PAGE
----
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Math Help - Why the set 'N' has infinite elements

  1. #1
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    Question Why the set 'N' has infinite elements

    Why the set of all natural numbers (N) has infinite number of elements?

    I have started from this....
    Suppose N is finite and its largest element is x. Then x + 1 will be a natural number because addition of two natural num make another natural number which is greater than each previous numbers. clearly x+1>x which is contradicting x is largest. So N has no largest element. so N has infinite number of elements.

    another way.......
    we can build the set N = { x+1 | x is the element of N }
    so if 1 is a natural number then 2 is also . as 2 is the element of N then 3 is also and so on 3,4,5,6,7,8,9,10,..........

    So N is infinite.

    Is these 2 proof is correct? If there there is any strong proof then kindly post them with some explanation.
    I dont know where to post this. So I am publishing this here.
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  2. #2
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    How do you go from "and so on 3,4,5,6,7,8,9,10,.........." to "So N is infinite"?

    When you say "and so on 3,4,5,6,7,8,9,10,.........." you are simply saying that you can get all of N that way. Asserting that it is infinite is just assuming that N is infinite, which is what you are trying to prove.

    By the way, what definition of "infinite" are you using?
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  3. #3
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    Quote Originally Posted by HallsofIvy View Post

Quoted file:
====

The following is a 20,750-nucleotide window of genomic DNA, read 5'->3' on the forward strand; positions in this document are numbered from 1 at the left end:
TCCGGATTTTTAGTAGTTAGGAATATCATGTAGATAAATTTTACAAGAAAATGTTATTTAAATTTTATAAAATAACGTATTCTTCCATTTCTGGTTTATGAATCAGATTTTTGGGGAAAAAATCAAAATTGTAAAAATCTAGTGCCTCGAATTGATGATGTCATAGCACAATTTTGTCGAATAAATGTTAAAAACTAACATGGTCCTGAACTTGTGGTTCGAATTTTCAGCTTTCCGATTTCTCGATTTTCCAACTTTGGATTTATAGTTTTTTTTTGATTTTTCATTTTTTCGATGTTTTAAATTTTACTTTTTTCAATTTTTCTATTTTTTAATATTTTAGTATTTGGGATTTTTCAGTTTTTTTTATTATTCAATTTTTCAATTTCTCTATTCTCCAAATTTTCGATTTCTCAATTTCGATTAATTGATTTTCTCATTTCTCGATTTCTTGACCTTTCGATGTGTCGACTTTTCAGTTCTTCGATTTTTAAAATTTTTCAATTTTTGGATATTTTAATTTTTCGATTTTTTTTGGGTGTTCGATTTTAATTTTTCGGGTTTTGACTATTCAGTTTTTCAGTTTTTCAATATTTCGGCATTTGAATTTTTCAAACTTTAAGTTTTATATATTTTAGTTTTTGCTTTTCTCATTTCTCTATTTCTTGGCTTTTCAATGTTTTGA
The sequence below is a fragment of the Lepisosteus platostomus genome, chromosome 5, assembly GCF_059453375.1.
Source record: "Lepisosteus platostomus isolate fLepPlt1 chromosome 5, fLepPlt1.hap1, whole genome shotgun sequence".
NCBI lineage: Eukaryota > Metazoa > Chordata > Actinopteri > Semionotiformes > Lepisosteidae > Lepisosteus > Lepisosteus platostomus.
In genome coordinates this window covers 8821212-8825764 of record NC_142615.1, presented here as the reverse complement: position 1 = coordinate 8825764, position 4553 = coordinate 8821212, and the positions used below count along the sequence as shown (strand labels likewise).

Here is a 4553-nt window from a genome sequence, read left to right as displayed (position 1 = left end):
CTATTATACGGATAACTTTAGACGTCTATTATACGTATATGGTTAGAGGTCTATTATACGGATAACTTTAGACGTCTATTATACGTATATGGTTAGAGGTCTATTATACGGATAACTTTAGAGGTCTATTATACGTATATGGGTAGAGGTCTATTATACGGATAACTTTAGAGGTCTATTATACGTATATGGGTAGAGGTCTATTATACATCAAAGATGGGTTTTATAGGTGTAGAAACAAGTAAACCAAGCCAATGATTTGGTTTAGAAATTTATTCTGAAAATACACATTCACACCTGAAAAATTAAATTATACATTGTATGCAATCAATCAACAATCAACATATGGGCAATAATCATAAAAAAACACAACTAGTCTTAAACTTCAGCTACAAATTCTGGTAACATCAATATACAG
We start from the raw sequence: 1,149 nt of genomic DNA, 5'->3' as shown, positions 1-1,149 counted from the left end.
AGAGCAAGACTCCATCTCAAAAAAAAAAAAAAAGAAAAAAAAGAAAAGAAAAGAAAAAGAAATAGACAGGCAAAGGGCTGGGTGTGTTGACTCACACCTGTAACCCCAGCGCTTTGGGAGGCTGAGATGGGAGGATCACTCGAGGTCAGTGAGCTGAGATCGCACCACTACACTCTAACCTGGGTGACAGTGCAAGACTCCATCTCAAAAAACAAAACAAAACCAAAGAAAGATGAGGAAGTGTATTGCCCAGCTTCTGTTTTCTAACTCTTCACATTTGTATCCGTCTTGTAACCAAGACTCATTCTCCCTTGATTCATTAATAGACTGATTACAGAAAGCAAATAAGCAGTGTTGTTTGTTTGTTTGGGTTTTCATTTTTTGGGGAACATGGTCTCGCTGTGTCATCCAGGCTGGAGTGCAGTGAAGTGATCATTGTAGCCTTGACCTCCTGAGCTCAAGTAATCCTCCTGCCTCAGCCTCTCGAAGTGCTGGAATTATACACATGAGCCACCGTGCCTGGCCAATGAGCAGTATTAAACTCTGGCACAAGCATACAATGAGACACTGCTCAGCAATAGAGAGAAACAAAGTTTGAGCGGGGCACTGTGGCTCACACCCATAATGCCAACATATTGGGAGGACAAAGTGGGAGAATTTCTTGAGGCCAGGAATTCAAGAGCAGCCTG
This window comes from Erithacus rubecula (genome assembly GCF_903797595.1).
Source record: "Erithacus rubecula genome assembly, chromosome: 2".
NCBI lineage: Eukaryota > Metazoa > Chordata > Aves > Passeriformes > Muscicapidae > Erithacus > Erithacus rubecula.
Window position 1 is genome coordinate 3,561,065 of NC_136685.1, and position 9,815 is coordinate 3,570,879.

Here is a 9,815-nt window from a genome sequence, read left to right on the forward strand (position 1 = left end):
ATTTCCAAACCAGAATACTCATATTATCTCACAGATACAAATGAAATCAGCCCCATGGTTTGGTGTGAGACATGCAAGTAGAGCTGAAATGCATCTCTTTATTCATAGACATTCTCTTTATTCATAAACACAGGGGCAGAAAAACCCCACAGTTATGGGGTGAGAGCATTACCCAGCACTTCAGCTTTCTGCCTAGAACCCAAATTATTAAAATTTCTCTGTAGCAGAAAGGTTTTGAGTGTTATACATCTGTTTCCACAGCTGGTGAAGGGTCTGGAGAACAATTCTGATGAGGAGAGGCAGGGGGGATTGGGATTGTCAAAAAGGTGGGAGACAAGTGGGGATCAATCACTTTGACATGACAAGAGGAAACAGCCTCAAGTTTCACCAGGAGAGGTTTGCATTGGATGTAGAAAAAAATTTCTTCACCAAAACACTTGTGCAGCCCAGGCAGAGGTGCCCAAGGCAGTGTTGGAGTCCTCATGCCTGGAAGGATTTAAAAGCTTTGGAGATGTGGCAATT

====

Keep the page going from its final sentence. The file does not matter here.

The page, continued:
By the way, what definition of "infinite" are you using?
    Firstly,Here "N is infinite" means N has unlimited number of elements.

    Quote Originally Posted by HallsofIvy View Post
    How do you go from "and so on 3,4,5,6,7,8,9,10,.........." to "So N is infinite"?

    When you say "and so on 3,4,5,6,7,8,9,10,.........." you are simply saying that you can get all of N that way. Asserting that it is infinite is just assuming that N is infinite, which is what you are trying to prove.
    No I am not assuming "and so on 3,4,5,6,7,8,9,10,..........". But as the set definition is recursive so there exists unlimited number of Natural Number if '1' is a natural number.

    we can build the set N = { x+1 | x is the element of N }
    Here The set definition is important. This is implying that every Natural Number has a next natural number. So N cannot contain a largest element. Doesn't it is enough to say that N has unlimited number of elements
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  4. #4
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    Quote Originally Posted by dbngshuroy View Post
    Why the set of all natural numbers (N) has infinite number of elements?

    I have started from this....
    Suppose N is finite and its largest element is x. Then x + 1 will be a natural number because addition of two natural num make another natural number which is greater than each previous numbers. clearly x+1>x which is contradicting x is largest. So N has no largest element. so N has infinite number of elements.